Identification and characterization of a mosquito-specific eggshell organizing factor in Aedes aegypti mosquitoes
Koch, Lauren E
Isoe, Yurika E
Rascón, Alberto A
Brown, Heidi E
Massani, Brooke B
Miesfeld, Roger L
AffiliationUniv Arizona, Dept Chem & Biochem
Univ Arizona, Mel & Enid Zuckerman Coll Publ Hlth
MetadataShow full item record
PublisherPUBLIC LIBRARY SCIENCE
CitationIsoe J, Koch LE, Isoe YE, Rascón AA Jr, Brown HE, Massani BB, et al. (2019) Identification and characterization of a mosquito-specific eggshell organizing factor in Aedes aegypti mosquitoes. PLoS Biol 17(1): e3000068. https://doi.org/10.1371/journal.pbio.3000068
Rights© 2019 Isoe et al. This is an open access article distributed under the terms of the Creative Commons Attribution License.
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AbstractMosquito-borne diseases are responsible for several million human deaths annually around the world. One approach to controlling mosquito populations is to disrupt molecular processes or antagonize novel metabolic targets required for the production of viable eggs. To this end, we focused our efforts on identifying proteins required for completion of embryonic development that are mosquito selective and represent potential targets for vector control. We performed bioinformatic analyses to identify putative protein-coding sequences that are specific to mosquito genomes. Systematic RNA interference (RNAi) screening of 40 mosquito- specific genes was performed by injecting double-stranded RNA (dsRNA) into female Aedes aegypti mosquitoes. This experimental approach led to the identification of eggshell organizing factor 1 (EOF1, AAEL012336), which plays an essential role in the formation and melanization of the eggshell. Eggs deposited by EOF1-deficient mosquitoes have nonmelanized fragile eggshells, and all embryos are nonviable. Scanning electron microscopy (SEM) analysis identified that exochorionic eggshell structures are strongly affected in EOF1-deficient mosquitoes. EOF1 is a potential novel target, to our knowledge, for exploring the identification and development of mosquito-selective and biosafe small-molecule inhibitors.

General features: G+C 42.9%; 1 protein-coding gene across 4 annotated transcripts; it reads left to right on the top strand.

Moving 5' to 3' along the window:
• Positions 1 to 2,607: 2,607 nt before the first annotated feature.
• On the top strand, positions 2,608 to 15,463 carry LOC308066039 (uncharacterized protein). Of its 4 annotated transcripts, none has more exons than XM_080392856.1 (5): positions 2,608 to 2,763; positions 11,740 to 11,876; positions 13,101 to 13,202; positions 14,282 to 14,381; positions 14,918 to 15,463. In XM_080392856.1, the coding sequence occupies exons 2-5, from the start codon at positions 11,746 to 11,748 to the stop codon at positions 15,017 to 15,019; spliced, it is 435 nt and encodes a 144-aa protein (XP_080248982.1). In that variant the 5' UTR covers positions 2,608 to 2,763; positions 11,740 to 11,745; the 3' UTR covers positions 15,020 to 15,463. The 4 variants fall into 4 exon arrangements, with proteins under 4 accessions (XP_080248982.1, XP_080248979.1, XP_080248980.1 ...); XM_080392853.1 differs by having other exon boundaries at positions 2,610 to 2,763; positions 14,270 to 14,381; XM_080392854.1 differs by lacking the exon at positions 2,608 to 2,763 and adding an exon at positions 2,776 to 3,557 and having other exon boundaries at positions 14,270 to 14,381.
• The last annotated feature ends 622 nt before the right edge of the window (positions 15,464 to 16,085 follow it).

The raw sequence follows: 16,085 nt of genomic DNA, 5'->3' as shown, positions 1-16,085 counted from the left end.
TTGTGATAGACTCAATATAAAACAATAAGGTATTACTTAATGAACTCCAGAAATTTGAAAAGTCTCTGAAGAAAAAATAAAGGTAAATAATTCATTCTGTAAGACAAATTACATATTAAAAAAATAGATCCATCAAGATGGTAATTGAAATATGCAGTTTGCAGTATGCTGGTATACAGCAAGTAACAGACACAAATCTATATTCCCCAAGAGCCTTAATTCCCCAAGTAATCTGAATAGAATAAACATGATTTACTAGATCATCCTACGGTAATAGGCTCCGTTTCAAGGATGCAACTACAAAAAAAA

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VersionFinal published version
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